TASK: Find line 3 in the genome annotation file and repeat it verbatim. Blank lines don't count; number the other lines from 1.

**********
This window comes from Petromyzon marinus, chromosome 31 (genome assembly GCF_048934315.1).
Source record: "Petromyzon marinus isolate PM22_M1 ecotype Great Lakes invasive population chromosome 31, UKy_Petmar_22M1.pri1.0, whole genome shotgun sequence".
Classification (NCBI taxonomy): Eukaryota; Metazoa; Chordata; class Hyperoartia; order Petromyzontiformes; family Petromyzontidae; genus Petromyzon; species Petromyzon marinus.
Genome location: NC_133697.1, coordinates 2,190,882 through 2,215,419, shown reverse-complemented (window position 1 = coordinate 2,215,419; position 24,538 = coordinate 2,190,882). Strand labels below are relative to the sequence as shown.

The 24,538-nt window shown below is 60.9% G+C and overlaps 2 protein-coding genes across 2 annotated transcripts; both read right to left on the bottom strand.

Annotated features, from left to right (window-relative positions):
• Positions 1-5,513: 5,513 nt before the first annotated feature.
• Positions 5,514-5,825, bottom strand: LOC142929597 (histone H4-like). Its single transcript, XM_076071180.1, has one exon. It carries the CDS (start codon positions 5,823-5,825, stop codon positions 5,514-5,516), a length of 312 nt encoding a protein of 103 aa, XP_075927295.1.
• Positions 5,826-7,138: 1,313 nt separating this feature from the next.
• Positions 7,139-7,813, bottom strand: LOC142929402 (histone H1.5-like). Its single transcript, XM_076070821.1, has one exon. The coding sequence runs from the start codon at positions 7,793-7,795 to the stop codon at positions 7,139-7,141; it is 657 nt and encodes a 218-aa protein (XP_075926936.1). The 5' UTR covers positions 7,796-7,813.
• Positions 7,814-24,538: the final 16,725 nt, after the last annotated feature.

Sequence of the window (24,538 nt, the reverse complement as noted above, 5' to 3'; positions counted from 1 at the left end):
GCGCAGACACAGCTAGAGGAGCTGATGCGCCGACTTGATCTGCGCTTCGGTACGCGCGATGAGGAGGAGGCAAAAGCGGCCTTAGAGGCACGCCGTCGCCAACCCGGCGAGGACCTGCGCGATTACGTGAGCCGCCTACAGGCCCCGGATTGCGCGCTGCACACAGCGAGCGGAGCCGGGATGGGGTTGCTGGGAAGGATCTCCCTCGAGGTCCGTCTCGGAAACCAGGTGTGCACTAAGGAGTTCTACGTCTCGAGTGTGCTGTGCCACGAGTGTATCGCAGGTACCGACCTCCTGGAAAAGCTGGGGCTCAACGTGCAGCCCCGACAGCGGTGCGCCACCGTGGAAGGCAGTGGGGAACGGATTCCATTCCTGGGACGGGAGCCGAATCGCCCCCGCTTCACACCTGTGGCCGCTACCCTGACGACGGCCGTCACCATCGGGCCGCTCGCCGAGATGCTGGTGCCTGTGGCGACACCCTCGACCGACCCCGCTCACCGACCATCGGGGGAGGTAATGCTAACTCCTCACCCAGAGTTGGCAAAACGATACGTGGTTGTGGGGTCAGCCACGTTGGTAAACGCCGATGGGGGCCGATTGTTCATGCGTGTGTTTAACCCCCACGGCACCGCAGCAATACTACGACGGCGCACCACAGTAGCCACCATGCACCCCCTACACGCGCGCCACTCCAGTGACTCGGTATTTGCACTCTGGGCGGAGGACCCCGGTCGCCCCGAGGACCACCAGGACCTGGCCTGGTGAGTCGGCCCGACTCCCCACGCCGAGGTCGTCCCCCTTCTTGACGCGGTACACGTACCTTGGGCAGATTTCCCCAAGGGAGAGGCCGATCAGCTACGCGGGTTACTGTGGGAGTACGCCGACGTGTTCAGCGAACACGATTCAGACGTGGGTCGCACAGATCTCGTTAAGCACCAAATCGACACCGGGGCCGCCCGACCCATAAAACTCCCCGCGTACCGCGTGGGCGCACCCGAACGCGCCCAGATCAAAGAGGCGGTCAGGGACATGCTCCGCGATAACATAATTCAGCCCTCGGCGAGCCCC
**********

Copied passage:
Classification (NCBI taxonomy): Eukaryota; Metazoa; Chordata; class Hyperoartia; order Petromyzontiformes; family Petromyzontidae; genus Petromyzon; species Petromyzon marinus.